Hayworth Cancer Center MDC_2

Members of the Hayworth Cancer Center’s first multidisciplinary breast clinic team are, from left, Dr. Kalsoom Khan, Dr. Heather Pacholke, Brittney Huskey, Nicole Luther, Kim Lookabill, Dr. Mark Arredondo and Kelly Atkins.

HIGH POINT — Breast cancer patients at Hayworth Cancer Center will be the first to view videos recorded by a team of cancer doctors, related specialty providers and a mentor who shares her own experience of surviving her battle.

Multidisciplinary team members at Hayworth Cancer Center began working on these videos in early April, said Dr. Bernard Chinnasami, medical director. Videos providing specific treatment information for other kinds of cancer also are planned, he said.

The videos start with messages from a medical oncologist, a radiation oncologist and a surgical oncologist, Chinnasami said. After those, viewers can hear from other specialists such as a breast cancer navigator, a physical therapist or a dietician.

Chinnasami said he asked each of the team members: What would you like to tell every patient so that they know they actually need these ancillary services?

“The whole purpose of the video is because every cancer patient requires so many facets of care,” Chinnasami said. “The problem for patients is they’re scared and only thinking about treatment at that point, whether it be chemotherapy, radiation or surgery. Breast cancer causes so much emotional trauma, but we know for a fact that if a patient’s diet is better, if their exercise program is better, or if they are counseled well, it will help them. It takes a village to pull all of this together. I always tell people just having excellent doctors alone is not enough. We need a whole team to surround every patient.”

The videos explain what specific team members provide and what resources are available to patients when needed.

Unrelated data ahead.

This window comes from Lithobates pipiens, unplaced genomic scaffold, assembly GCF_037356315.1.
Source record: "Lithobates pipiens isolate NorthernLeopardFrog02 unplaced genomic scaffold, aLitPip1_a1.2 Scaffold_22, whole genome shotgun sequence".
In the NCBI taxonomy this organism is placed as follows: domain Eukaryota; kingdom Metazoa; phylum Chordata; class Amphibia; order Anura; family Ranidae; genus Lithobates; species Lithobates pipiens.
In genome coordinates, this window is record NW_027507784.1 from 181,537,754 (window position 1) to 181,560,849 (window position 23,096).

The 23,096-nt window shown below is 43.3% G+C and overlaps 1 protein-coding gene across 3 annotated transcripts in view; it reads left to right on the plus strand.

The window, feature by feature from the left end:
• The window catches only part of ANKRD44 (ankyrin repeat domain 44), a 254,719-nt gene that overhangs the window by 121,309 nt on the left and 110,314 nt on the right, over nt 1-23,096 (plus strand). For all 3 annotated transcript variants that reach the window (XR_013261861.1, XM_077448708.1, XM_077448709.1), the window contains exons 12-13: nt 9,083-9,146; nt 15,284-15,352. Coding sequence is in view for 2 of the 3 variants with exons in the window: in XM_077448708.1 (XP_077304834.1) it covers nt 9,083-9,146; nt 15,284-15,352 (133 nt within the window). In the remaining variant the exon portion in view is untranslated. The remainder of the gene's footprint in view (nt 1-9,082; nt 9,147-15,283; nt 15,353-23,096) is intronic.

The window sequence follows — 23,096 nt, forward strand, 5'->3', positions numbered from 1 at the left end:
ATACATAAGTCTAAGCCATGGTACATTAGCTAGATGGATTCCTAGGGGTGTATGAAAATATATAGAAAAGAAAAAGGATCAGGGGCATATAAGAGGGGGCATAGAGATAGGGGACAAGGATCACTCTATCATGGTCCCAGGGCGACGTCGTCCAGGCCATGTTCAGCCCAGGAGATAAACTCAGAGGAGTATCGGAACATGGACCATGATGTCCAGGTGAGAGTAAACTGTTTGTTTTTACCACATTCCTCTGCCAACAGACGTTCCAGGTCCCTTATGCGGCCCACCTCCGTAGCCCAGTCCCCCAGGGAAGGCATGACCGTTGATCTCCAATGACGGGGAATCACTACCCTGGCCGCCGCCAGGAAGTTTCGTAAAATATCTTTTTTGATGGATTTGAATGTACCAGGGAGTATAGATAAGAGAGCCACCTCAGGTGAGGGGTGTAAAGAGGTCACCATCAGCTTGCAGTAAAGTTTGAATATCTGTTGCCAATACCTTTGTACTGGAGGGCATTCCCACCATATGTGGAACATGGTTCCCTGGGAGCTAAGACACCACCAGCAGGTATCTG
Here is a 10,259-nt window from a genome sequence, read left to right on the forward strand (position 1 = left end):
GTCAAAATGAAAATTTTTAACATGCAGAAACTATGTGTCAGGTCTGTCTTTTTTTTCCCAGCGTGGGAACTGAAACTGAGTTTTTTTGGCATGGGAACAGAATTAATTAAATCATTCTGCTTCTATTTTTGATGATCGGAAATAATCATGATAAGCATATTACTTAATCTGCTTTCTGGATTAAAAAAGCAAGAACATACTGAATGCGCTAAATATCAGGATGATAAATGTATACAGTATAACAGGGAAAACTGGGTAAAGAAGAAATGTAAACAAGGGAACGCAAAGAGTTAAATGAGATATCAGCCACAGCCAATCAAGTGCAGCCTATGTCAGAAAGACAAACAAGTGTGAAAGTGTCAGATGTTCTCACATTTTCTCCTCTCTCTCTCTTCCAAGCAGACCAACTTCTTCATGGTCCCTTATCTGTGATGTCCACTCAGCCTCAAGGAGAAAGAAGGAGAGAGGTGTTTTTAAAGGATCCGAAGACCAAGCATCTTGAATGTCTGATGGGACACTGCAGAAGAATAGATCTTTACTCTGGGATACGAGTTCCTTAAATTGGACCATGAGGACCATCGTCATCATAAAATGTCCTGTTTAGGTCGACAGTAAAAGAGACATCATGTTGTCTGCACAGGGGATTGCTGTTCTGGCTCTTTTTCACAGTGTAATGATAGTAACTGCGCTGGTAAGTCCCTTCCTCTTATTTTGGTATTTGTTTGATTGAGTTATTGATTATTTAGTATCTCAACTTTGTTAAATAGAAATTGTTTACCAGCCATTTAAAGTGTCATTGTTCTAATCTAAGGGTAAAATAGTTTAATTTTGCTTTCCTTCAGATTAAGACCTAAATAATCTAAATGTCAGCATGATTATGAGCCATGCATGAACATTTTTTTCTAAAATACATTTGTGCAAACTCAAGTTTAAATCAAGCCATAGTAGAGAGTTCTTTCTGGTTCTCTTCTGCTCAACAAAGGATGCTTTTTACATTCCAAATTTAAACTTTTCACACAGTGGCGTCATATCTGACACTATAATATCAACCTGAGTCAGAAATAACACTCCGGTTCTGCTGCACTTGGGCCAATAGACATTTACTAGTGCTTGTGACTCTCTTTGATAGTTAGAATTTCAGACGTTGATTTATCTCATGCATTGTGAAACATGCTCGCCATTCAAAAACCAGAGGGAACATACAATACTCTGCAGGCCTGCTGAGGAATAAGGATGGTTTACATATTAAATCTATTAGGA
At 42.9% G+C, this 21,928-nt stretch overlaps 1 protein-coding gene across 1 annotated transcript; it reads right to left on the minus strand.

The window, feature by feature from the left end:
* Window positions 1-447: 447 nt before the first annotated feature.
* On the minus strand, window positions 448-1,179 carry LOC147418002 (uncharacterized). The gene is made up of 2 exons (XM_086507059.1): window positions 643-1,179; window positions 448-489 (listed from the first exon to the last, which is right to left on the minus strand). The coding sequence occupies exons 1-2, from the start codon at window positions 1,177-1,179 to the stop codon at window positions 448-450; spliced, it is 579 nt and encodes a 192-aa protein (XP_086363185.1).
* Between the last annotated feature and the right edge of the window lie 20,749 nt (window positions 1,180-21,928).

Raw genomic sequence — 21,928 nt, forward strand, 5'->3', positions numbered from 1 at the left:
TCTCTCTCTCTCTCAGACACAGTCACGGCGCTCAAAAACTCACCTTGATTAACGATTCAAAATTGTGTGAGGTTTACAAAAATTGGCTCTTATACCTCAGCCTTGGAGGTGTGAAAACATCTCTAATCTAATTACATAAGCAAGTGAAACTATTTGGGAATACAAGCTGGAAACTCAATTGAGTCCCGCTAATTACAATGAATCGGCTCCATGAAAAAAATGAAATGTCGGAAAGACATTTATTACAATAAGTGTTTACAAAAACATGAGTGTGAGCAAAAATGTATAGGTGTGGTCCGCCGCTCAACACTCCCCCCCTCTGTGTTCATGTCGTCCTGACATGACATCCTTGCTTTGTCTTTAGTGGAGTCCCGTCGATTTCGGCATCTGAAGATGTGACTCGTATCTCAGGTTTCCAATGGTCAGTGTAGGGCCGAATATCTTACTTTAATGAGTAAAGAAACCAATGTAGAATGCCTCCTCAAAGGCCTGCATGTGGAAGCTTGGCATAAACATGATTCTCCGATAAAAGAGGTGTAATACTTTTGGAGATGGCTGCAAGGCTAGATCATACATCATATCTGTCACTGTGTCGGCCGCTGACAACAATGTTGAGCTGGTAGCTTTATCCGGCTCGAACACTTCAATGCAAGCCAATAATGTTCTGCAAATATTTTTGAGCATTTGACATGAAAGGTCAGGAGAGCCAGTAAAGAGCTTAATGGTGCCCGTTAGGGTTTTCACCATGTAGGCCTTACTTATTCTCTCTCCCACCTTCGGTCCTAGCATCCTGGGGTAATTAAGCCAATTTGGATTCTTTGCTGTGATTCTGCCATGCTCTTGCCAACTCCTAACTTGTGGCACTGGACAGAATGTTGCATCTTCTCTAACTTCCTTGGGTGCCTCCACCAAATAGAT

In a video, a patient identified only as Mary Ann, who was diagnosed with breast cancer at age 42, shared her experience of thinking doctors and nurses couldn’t feel what she felt. She used to feel as if she was walking blindfolded and being coached to take one more giant step, but knowing one of those steps could be off of a cliff, she said.

“Unlike 20 years ago, now we have a mentor program,” she said. “As a mentor, that is what I enjoy most, letting people know whatever they’re feeling is OK.”

Hayworth Cancer Center will provide an iPad to each patient to watch these videos while there for treatment and when they are ready for more information, Chinnasami said. Patients will get the URL address as well.

“We want to give patients a choice,” Chinnasami said. “The main reason we do it in a video format is so a patient can choose when they want to do it. They may be too overwhelmed to want to do something at this time, but then they’ll know that this is something that might help them later.”

Some patients question whether they actually need all of the related services that are offered, Chinnasami said.

“Sometimes a patient may say, ‘Well, I’m eating so that should be OK.’ But there’s more to it than that,” he said.

With these new videos, patients will be able to decide for themselves when they want to access another resource, Chinnasami said.

“We have experts in every field, not just in medical oncology or surgical oncology or radiation oncology. When it comes to diet, what kind of exercise program do you need? Or how do you get help with your spiritual health? We have experts in every one of those things,” Chinnasami said. “The nice thing is all those other things are completely free to them. It’s like getting complete coverage for every aspect of your care. It allows you to complete your treatment more easily. You have the whole gamut of the trauma of your cancer being dealt with, not just your medical needs.”

cingram@hpenews.com | 336-888-3534 | @HPEcinde

cingram@hpenews.com | 336-888-3534 | @HPEcinde